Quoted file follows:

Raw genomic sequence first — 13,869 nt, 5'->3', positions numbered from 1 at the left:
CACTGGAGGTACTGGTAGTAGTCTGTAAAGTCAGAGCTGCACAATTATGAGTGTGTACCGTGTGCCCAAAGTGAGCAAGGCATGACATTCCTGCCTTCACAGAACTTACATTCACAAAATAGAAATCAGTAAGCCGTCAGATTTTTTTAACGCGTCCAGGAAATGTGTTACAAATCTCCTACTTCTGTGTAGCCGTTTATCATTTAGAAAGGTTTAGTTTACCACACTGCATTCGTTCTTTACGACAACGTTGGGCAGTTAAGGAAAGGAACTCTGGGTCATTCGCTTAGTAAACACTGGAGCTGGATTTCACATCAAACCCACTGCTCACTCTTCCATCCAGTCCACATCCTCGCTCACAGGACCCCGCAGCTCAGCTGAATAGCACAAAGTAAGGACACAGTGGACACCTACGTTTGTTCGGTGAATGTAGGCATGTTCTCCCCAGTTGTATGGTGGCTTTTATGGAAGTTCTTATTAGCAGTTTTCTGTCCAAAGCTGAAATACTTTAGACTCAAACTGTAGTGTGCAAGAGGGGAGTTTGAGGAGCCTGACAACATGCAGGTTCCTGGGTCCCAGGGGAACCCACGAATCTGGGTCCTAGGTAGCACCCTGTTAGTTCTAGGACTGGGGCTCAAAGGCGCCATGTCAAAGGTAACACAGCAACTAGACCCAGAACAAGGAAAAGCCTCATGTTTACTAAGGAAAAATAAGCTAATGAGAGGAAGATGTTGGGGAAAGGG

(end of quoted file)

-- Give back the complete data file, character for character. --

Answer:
Raw genomic sequence first — 13,869 nt, 5'->3', positions numbered from 1 at the left:
CACTGGAGGTACTGGTAGTAGTCTGTAAAGTCAGAGCTGCACAATTATGAGTGTGTACCGTGTGCCCAAAGTGAGCAAGGCATGACATTCCTGCCTTCACAGAACTTACATTCACAAAATAGAAATCAGTAAGCCGTCAGATTTTTTTAACGCGTCCAGGAAATGTGTTACAAATCTCCTACTTCTGTGTAGCCGTTTATCATTTAGAAAGGTTTAGTTTACCACACTGCATTCGTTCTTTACGACAACGTTGGGCAGTTAAGGAAAGGAACTCTGGGTCATTCGCTTAGTAAACACTGGAGCTGGATTTCACATCAAACCCACTGCTCACTCTTCCATCCAGTCCACATCCTCGCTCACAGGACCCCGCAGCTCAGCTGAATAGCACAAAGTAAGGACACAGTGGACACCTACGTTTGTTCGGTGAATGTAGGCATGTTCTCCCCAGTTGTATGGTGGCTTTTATGGAAGTTCTTATTAGCAGTTTTCTGTCCAAAGCTGAAATACTTTAGACTCAAACTGTAGTGTGCAAGAGGGGAGTTTGAGGAGCCTGACAACATGCAGGTTCCTGGGTCCCAGGGGAACCCACGAATCTGGGTCCTAGGTAGCACCCTGTTAGTTCTAGGACTGGGGCTCAAAGGCGCCATGTCAAAGGTAACACAGCAACTAGACCCAGAACAAGGAAAAGCCTCATGTTTACTAAGGAAAAATAAGCTAATGAGAGGAAGATGTTGGGGAAAGGG